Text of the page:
The unspoken benefits of neutrality

In Brazil, as of September 2022, talking about politics will make people fear for the upcoming months, days and hours; or it will produce a contagious exhilaration around the prospects of winning or losing a battle that this or that side might have chosen. Maybe you’ll notice relative apathy in other situations, not particularly here; but some people stayed on the job during this now predominantly controlled pandemic, with vaccinated people who took at least 3 shots in their arm, like myself, and in some cases go out in the street still rarely, but with tranquility. We think that going out is safe again, but the reasons are related to public health and what’s not so often discussed: instead of working from home, living your life in front of a computer or staring at your phone, at home. You go out, everyone has a different thing to do, and you think that’s fine, but who are they, completely unaware that you’ve started fights with 30 different businesses in the past 2 hours, retweeted journalistic vehicles of great and historical circulation, making acid comments and ironic, often insensitive and disrespectuful remarks on credibility and people’s assumed character? Why aren’t they all doing the same, to fight the power and take it back, and you seem to be the only one concerned with the battle for winning the internet debate, elected medium and modus operandi of the attention economy? And now you can watch candidates debate on the internet, and that is literal; but everyone else is already commenting, and you’ve lost on this one, because it doesn’t matter what you have to say. The frontline is the frontline. Fireworks at midnight, no big deal — there’s soccer every day. Neighbors turned crowds of possible perpetrators of property damage, and subtweetibg in real life, in the form of shouts. It seems pressing to ask: “what the hell is happening?”

What’s happening is that people are put to a test every four years in the majority of the countries of the world. But hang on: our most important elections are in a month, and Britain just changed the Prime Minister. The American elections are held in the midterm of Brazilian elections, for example. The selection for governors happens right before, and I should say that between Charlie Crist and Ron deSantis, at least the latter is able to fulfill his agenda; he’s just lame, while the other candidate is partnering with a “god-fearing” woman (as per Twitter bio) who’s supposed to change the deSantis program against gender ideology and critical race theory, all the while banning masks in schools because it has never required them in the first place — which is way too hard to believe, but seems to be the truth. DeSantis calls his opposers “The Woke Party”. Nobody told him that maybe Florida isn’t a dream, and we know Trump properties are being targets of investigation. I would go further, talk about Disney and Miami, mention Orlando, basketball, soccer and a Netflix series called Startup. I would tell personal stories, and give a shoutout to my old colleague now living in Auburn, not Jacksonville, saying “how’s your hacker friend and the gay gossip column guy?” But we’ve heard some of these things before. One day, on LinkedIn, I saw an old student of mine repost a video saying that Disney knows how to “enchant” like nobody else, and then you had an intervention in some kind of commercial center where people were interacting with the shadows of Disney characters who mimicked them, behind a panel. For each person in front of the screen, a specific character would show up as a sort of reflection of them. At the end, they’d reveal themselves and everyone would applaud. But in college, some other facts came to my knowledge, like work exploitation and a friend who dreamed of working there, but was the first person I met to be following Bloomberg. I won’t get into detail, because that involved another niche: the foreign music exoticness judges and who they give praise to. For the average Brazilian, does any of that matter?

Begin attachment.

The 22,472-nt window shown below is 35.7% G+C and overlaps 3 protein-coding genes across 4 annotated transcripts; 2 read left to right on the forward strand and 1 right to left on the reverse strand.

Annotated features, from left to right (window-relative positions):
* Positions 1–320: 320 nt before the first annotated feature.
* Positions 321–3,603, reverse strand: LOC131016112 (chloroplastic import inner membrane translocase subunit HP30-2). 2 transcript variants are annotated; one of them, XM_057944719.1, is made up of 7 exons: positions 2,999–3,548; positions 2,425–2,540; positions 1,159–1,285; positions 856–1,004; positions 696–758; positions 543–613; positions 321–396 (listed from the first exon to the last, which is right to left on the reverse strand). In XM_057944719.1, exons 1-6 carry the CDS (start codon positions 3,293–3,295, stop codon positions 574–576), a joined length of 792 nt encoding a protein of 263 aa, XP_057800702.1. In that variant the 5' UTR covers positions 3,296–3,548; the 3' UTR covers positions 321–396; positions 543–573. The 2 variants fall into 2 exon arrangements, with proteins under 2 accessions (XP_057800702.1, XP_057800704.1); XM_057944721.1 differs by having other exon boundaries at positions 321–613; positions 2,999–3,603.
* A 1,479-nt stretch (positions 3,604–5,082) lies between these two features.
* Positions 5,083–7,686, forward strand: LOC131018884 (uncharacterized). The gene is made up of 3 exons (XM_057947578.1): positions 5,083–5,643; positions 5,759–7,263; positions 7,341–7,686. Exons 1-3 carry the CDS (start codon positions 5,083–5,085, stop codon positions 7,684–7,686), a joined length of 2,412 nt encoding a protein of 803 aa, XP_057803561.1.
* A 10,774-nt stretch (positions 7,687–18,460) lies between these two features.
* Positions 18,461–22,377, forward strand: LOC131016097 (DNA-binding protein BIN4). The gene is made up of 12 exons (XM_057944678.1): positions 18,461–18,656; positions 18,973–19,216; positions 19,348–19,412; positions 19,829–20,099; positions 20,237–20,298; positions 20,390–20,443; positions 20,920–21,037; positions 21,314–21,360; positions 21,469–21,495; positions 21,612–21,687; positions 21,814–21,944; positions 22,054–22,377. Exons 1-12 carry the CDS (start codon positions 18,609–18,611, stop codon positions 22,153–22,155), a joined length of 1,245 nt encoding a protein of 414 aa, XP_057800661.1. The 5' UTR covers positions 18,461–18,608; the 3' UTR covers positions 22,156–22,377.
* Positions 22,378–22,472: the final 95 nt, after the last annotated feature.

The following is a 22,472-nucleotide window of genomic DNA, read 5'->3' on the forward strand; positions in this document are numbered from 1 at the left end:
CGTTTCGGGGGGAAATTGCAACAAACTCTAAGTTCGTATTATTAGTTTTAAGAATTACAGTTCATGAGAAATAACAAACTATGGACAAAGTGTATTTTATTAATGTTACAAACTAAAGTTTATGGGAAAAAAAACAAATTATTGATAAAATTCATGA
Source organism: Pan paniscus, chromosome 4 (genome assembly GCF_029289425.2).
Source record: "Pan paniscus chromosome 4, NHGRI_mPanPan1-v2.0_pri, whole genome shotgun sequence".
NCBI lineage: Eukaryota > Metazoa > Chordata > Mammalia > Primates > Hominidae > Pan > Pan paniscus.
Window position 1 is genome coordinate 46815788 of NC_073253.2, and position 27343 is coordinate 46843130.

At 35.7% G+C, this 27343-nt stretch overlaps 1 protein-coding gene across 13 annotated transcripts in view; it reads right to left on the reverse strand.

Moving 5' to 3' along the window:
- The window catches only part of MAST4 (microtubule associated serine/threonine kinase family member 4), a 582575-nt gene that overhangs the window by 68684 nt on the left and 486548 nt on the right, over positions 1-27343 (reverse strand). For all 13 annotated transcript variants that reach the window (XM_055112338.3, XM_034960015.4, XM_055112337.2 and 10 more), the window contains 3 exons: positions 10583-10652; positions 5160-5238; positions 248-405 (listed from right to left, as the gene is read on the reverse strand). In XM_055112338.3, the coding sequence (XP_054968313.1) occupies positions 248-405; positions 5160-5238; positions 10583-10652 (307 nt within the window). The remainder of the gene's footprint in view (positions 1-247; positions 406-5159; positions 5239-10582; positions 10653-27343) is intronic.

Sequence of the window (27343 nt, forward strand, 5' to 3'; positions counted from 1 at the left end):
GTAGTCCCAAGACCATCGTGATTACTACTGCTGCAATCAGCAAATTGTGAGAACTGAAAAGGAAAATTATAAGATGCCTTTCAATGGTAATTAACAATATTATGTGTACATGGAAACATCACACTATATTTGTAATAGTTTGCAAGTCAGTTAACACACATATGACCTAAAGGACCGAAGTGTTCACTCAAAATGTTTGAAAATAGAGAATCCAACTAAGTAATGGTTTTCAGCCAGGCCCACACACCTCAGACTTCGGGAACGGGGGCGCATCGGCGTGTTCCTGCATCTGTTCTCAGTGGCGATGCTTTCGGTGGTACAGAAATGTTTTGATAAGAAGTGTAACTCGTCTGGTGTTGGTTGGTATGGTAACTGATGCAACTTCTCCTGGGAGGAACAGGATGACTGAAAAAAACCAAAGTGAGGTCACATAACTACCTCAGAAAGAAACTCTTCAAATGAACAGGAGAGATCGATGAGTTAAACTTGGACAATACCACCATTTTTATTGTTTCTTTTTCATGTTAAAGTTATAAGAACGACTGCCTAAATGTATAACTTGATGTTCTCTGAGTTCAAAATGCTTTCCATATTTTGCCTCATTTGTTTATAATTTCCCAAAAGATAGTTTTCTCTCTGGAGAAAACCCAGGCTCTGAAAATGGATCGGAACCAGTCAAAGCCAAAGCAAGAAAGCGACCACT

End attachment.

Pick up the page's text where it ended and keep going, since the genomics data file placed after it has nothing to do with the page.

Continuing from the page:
In your family, you learn to suck it up. You stay quiet to avoid conflict. But sometimes, you do pick up a fight. An uncle is never going to be actually phisically aggressive with a nephew, is he? Sorry to break it to all, but my personal history tells otherwise, very clearly. And so do my conversations with teenagers, who report abuse in the family with a certain frequency. And the answer doesn’t seem to be a short story that does not mention this fact at all. It’s like posting fake news — because the narrative has been manipulated from the very starting point, not as of yesterday. You’re just a dummy. To wrap it up, and I refuse to talk about Europe: if you don’t take a stand on the internet, you have a chance to take a stand in real life. How does that sound to you? Because, to me, it sounds like a good plan. Except I know what Brazil would say: “Elogio é caridade”. Care to translate? Of course you don’t. And that’s fine. But maybe we should focus on the good instead of the bad, and real life sucks, while the internet can lead you to a better place. Are we voting on that?

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